Cadel Evans is Coming to Town

I had never boxed my bike before. I watched You Tube videos of men vaguely explaining what they were doing while they disassembled their bicycles into unrecognizable components. The pedals came off, the wheels came off, the handlebars dangled limply by the brake cables, seat posts were truncated. They lay in sad pieces while the men admonished, "Now the trick is putting it back together."

Shortly upon arriving in Chicago, I needed to take a train to Colorado to start a week-long bike tour with my mom and our friend, Terri. Late, Mitch had to drop me off on the corner of Union Station right downtown. He tried to pull as close to the curb as he could, but the street was three-deep with idling taxi cabs. Everyone was honking.

I had partially prepared my bike for boxing (in order to take it on the train it needed to go in a box), and its front wheel was off loose in the trunk. In the middle of the road, I grabbed my backpacking back pack -- full of stuff for my three-week stay -- my over-sized purse, my maimed-looking bike, and the front wheel. My train was leaving in 50 minutes.

Inside, there were lines everywhere.

I did make the train, and I almost cried only once. Down in the guts of the station, I bought a box, had to take more things off my bike and was gently scolded for my tardiness. "This should have been finished ten minutes ago." Story of my life.

On our drive to Grand Junction, the start of the ride, Terri (a cycling buff) told me that a pro cycling tour was beginning in Colorado Springs on the 22nd. I want you to understand the import of this: CADEL EVANS WAS COMING TO COLORADO.

(Cadel Evans...!)

And the Schleck brothers and about 130 of the best cyclists around the globe.

Mitch and I got to watch the Tour de France because it was on at the time we quit our jobs. It was wonderful: we'd sleep in, get up, eat breakfast, flip on the Tour, and pack and clean and veg. Cycling is the only sport I've watched where the athletes complete the stages utterly exhausted. These are very fit men, but they can't get subbed out. They roll across the finish and their pit crews have to hold them upright so they don't topple off their bicycles. It's amazing mental fortitude.

My mom likes to refer to the Tour athletes as "the skinny butts."

I got many miles of distraction out of the fact that the tour was doing some of the same route that we were. Cottonwood and Independence Pass were each a day of riding for us. The pro riders are going to do it in one day (stage 2, this Wednesday). Here are the elevation maps for those days:

The thirteen miles to the summit of Cottonwood Pass are a dirt road. We were told that the road had been treated with something to make it less dusty. But nothing had been done to make that road smooth. The last six miles I spent at a good clip of five miles an hour, and I spent that time thinking how disappointed Cadel was going to be.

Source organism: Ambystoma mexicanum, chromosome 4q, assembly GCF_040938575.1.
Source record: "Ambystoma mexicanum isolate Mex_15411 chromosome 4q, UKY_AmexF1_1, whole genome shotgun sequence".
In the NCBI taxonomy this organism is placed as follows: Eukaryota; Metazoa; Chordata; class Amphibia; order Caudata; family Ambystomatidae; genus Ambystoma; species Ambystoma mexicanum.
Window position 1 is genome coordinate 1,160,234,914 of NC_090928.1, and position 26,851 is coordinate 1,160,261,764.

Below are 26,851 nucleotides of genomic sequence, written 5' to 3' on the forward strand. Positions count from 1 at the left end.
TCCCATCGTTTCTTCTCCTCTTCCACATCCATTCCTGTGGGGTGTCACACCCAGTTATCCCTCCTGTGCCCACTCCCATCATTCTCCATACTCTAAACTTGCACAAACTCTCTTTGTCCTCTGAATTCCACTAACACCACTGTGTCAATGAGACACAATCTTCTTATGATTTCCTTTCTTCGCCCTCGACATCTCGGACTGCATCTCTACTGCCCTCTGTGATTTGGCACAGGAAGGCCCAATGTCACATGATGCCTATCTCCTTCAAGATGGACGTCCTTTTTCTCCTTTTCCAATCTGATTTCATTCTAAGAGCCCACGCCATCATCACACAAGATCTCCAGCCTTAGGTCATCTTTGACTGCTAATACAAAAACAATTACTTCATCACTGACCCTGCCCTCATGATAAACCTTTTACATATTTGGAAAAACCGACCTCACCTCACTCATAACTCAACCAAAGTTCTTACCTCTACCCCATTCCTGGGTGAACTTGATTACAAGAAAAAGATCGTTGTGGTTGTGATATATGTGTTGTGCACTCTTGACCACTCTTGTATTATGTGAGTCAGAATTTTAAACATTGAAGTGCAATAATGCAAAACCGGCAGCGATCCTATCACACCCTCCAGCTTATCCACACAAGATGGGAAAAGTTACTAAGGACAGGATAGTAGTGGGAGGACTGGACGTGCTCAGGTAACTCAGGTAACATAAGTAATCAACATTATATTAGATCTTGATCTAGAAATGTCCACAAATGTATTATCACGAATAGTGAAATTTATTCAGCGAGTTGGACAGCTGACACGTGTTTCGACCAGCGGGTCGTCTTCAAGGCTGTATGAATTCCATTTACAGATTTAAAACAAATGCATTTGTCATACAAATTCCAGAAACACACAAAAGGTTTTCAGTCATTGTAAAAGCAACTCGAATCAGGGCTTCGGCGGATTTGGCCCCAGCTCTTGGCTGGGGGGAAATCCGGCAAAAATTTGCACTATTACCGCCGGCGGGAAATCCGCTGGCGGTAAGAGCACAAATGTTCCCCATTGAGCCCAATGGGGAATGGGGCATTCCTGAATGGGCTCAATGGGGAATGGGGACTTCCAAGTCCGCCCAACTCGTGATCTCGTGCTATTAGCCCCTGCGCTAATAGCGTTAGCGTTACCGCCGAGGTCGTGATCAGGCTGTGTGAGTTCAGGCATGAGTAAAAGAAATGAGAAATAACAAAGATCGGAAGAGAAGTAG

He's not going to be happy with those washboards. I'll bet he hits that pothole.

Independence Pass was the longest day of the ride. 8 hours and 50 minutes spent on my bike seat. Also my first century. :)

The only day I broke my cool was the end of day five. It was a 80-mile day with one of the smaller mountain passes. The last twenty miles we were riding downhill but against a strong headwind. It was over ninety degrees as we peddled for the very small town of Hotchkiss. We stopped under a rare tree and I believe I told my mom that I hated Hotchkiss more than any other town on earth. The only good thing about the debilitating headwind was that it kept brief the wafts of the abundant baking roadkill.

(Pictured above) Day 3, in Gunnison, we woke up to frost on our seats and handlebars and a temperature of 31 degrees.

When we got back to Colorado Springs, we started to cruise daily on our bikes looking for pro cyclists. Teams came a week early in order to adjust to the altitude -- 7,000 feet being as high as many peaks in Europe. They'd ride in their matching jerseys, going two or three across, taking up the right lane (usually being able to keep up with traffic just fine).

Mom and I got in the paper when we were on one of these recon missions:

The day of the Prologue (which was a time trial, each rider starting by himself, one minute apart from the riders around him), mom and I sat on the outside curve of the most technical part of the race.

The above picture is Andy Schleck.

Nobody crashed on this less-than ninety degree turn on a tilt. The closest point to disaster was when a spectator's full diet coke bottle rolled into the middle of the turn in front of a cyclist. He avoided it.

I could smell burnt rubber.

Each cyclist was led by a motorcycle and followed by a team car with spare bikes stacked on top. (Except for this one cyclist, and we still don't know why he didn't get a team car.) Between riders people would chat and banter, except for after the second-to-last rider. Cadel was the last rider to go, and for the time before his ride, the crowd was silent. The video at the end of this post is his run around the corner.

Pictures below this are of some Garmin cyclists warming up and of the finish line area.

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